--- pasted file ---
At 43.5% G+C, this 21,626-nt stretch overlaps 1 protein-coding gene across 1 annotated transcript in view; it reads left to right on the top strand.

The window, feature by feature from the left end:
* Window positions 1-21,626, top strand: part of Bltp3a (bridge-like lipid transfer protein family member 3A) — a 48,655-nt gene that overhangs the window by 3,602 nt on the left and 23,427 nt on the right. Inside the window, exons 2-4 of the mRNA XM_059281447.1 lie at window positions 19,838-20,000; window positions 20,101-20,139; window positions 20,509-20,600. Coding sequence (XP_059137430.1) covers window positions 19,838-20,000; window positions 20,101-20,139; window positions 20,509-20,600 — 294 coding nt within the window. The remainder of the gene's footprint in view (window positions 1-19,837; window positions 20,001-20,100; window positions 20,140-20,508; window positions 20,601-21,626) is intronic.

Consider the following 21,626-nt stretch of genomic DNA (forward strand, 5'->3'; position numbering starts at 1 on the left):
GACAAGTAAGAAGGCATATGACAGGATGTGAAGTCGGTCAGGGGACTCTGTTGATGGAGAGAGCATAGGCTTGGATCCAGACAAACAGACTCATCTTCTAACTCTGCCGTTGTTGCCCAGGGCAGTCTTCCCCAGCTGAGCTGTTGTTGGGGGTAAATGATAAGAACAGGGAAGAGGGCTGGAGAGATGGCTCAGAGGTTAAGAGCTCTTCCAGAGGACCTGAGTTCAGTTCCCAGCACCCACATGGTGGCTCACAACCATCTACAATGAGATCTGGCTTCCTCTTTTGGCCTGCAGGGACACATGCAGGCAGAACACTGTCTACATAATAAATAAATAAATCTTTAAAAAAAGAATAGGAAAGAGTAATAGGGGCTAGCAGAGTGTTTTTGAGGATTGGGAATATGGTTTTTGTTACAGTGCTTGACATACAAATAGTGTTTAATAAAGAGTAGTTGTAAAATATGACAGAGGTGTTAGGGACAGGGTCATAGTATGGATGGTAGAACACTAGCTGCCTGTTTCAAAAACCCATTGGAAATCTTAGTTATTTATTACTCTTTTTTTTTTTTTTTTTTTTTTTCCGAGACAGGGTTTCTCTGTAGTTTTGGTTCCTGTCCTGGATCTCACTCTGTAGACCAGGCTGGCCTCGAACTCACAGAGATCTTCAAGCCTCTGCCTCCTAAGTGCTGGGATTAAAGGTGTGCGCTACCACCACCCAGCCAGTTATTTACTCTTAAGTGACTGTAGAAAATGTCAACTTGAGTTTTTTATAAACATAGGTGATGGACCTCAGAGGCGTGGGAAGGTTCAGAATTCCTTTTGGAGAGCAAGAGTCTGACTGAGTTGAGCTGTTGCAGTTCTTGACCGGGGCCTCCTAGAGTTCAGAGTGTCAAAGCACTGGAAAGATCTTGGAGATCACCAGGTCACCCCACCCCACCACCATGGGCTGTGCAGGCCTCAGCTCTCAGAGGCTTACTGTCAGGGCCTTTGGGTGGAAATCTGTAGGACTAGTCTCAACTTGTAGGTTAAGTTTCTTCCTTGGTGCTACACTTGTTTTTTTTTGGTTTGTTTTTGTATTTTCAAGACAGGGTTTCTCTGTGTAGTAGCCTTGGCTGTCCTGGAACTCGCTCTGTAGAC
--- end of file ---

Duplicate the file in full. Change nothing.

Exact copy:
At 43.5% G+C, this 21,626-nt stretch overlaps 1 protein-coding gene across 1 annotated transcript in view; it reads left to right on the top strand.

The window, feature by feature from the left end:
* Window positions 1-21,626, top strand: part of Bltp3a (bridge-like lipid transfer protein family member 3A) — a 48,655-nt gene that overhangs the window by 3,602 nt on the left and 23,427 nt on the right. Inside the window, exons 2-4 of the mRNA XM_059281447.1 lie at window positions 19,838-20,000; window positions 20,101-20,139; window positions 20,509-20,600. Coding sequence (XP_059137430.1) covers window positions 19,838-20,000; window positions 20,101-20,139; window positions 20,509-20,600 — 294 coding nt within the window. The remainder of the gene's footprint in view (window positions 1-19,837; window positions 20,001-20,100; window positions 20,140-20,508; window positions 20,601-21,626) is intronic.

Consider the following 21,626-nt stretch of genomic DNA (forward strand, 5'->3'; position numbering starts at 1 on the left):
GACAAGTAAGAAGGCATATGACAGGATGTGAAGTCGGTCAGGGGACTCTGTTGATGGAGAGAGCATAGGCTTGGATCCAGACAAACAGACTCATCTTCTAACTCTGCCGTTGTTGCCCAGGGCAGTCTTCCCCAGCTGAGCTGTTGTTGGGGGTAAATGATAAGAACAGGGAAGAGGGCTGGAGAGATGGCTCAGAGGTTAAGAGCTCTTCCAGAGGACCTGAGTTCAGTTCCCAGCACCCACATGGTGGCTCACAACCATCTACAATGAGATCTGGCTTCCTCTTTTGGCCTGCAGGGACACATGCAGGCAGAACACTGTCTACATAATAAATAAATAAATCTTTAAAAAAAGAATAGGAAAGAGTAATAGGGGCTAGCAGAGTGTTTTTGAGGATTGGGAATATGGTTTTTGTTACAGTGCTTGACATACAAATAGTGTTTAATAAAGAGTAGTTGTAAAATATGACAGAGGTGTTAGGGACAGGGTCATAGTATGGATGGTAGAACACTAGCTGCCTGTTTCAAAAACCCATTGGAAATCTTAGTTATTTATTACTCTTTTTTTTTTTTTTTTTTTTTTTCCGAGACAGGGTTTCTCTGTAGTTTTGGTTCCTGTCCTGGATCTCACTCTGTAGACCAGGCTGGCCTCGAACTCACAGAGATCTTCAAGCCTCTGCCTCCTAAGTGCTGGGATTAAAGGTGTGCGCTACCACCACCCAGCCAGTTATTTACTCTTAAGTGACTGTAGAAAATGTCAACTTGAGTTTTTTATAAACATAGGTGATGGACCTCAGAGGCGTGGGAAGGTTCAGAATTCCTTTTGGAGAGCAAGAGTCTGACTGAGTTGAGCTGTTGCAGTTCTTGACCGGGGCCTCCTAGAGTTCAGAGTGTCAAAGCACTGGAAAGATCTTGGAGATCACCAGGTCACCCCACCCCACCACCATGGGCTGTGCAGGCCTCAGCTCTCAGAGGCTTACTGTCAGGGCCTTTGGGTGGAAATCTGTAGGACTAGTCTCAACTTGTAGGTTAAGTTTCTTCCTTGGTGCTACACTTGTTTTTTTTTGGTTTGTTTTTGTATTTTCAAGACAGGGTTTCTCTGTGTAGTAGCCTTGGCTGTCCTGGAACTCGCTCTGTAGAC